A large iceberg exploded the night to September 17th in Baffins Bay, 90 km north of Upernavik. The spread of fragments had reached an area of 4-5 km in diameter within a few hours from the explosion, as can be seen in the satellite images. In the third image the fragments have spread up to 10 km to the north-northwest within 24 hours.
The process leading to large icebergs exploding has not been researched much, as it usually happens unexpected in very remote places. The explosion is believed to be the result of erosion of the iceberg due to weather and sea, but other things contribute to increasing the tension within the iceberg. It may have been stranded which means it lifts at high tide and then gets beaten back to the ocean floor on low tide. As the iceberg starts to melt it cracks get filled up with melt water. If that then freezes again it can result in the explosion of the iceberg.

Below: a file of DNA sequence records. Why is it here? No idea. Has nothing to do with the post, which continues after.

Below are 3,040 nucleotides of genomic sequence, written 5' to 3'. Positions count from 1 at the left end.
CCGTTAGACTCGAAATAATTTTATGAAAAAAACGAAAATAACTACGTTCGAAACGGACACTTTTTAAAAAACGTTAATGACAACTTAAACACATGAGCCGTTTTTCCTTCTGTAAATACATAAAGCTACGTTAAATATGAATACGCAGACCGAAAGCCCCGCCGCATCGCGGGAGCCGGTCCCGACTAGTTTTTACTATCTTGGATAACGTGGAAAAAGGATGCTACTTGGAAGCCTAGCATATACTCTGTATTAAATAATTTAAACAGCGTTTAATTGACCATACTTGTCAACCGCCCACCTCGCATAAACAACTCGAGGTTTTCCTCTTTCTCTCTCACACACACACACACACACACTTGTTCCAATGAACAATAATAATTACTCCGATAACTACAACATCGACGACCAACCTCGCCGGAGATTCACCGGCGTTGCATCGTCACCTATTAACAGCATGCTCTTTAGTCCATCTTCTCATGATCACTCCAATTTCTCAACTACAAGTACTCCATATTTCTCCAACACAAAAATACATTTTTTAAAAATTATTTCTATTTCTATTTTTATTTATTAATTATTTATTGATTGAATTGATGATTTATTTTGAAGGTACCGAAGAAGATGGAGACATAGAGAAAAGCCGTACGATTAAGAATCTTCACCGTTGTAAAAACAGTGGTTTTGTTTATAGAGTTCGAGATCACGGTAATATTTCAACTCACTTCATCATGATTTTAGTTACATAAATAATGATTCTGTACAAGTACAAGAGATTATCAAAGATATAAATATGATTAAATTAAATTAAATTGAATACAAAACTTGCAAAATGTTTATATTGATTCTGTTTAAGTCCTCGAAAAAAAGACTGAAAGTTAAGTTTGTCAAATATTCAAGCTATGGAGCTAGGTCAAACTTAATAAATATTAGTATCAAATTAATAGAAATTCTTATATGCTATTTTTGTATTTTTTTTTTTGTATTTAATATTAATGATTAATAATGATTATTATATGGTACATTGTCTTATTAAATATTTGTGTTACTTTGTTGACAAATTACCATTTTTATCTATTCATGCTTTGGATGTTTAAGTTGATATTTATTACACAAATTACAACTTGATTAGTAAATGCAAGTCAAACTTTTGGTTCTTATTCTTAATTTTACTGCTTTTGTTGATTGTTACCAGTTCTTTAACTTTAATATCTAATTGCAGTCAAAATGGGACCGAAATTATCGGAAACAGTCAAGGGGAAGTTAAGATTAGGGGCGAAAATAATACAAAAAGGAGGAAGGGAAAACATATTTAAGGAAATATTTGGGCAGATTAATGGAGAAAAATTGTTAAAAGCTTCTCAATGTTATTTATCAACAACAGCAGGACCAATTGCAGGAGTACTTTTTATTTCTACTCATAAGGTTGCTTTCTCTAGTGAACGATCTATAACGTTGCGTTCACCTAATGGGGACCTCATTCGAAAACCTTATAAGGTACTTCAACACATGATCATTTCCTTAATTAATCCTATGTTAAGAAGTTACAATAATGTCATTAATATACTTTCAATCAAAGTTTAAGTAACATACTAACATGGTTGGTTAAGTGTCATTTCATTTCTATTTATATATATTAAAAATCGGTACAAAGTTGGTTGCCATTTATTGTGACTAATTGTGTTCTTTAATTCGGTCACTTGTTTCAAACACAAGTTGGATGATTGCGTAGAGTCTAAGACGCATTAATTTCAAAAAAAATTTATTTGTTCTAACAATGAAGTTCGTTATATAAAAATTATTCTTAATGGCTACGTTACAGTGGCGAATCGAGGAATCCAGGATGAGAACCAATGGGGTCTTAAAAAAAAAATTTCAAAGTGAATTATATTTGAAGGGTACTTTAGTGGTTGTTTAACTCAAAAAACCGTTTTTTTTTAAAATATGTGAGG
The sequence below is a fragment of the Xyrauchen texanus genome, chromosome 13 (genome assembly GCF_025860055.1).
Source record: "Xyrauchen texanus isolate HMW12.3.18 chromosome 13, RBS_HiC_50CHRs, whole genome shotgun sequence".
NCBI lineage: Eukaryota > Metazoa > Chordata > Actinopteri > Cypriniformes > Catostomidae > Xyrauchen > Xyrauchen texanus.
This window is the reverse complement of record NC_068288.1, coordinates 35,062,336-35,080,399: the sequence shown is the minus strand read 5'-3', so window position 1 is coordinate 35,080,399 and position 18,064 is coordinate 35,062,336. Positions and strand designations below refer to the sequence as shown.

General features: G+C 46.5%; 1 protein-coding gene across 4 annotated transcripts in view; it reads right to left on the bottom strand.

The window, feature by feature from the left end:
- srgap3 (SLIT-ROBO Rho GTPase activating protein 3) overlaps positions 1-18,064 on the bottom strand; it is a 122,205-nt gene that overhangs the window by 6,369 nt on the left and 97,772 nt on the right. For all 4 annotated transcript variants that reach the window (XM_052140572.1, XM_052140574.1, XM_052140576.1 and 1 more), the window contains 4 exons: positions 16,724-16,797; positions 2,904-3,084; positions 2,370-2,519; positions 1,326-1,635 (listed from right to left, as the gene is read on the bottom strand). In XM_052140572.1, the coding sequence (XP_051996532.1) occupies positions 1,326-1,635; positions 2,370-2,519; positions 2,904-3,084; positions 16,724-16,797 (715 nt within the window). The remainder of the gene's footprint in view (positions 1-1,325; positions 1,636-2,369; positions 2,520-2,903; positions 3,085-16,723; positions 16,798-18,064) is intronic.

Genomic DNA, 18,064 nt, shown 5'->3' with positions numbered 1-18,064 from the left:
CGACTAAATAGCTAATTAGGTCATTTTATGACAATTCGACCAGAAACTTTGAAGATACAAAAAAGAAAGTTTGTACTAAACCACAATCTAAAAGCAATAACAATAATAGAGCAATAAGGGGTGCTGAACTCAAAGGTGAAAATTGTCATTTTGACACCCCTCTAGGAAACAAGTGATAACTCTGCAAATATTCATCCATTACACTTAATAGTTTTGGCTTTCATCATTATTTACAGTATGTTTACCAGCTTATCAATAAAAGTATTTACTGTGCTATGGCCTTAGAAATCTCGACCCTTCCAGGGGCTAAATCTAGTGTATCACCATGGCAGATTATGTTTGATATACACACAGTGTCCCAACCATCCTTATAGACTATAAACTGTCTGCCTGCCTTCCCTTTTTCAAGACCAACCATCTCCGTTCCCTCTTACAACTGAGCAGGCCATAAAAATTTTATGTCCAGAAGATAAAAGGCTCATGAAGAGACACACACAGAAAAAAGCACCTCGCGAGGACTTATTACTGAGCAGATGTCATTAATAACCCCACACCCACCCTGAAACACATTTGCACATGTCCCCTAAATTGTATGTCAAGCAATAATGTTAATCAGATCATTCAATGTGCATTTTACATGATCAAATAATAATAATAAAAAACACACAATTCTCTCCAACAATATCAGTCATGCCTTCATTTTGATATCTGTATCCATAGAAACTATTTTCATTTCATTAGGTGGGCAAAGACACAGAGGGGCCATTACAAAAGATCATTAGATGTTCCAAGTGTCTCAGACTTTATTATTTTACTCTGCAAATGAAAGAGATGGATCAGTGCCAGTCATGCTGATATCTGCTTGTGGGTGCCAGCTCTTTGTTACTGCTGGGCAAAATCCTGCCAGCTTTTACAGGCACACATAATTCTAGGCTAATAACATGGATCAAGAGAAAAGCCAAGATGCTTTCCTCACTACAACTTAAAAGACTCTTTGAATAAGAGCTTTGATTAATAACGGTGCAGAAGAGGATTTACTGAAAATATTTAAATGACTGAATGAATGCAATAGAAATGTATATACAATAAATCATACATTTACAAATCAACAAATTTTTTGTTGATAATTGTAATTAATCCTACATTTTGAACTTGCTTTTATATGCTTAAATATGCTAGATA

The Center for Ocean and Ice of DMI (the Danish Meteorological Institute) has been focusing on the Baffin Bay area lately as it is supporting some seismic research in the area.
Source: Nora Adamsen, DMI
Images are from RADARSAT, from the Canadian Space Agency.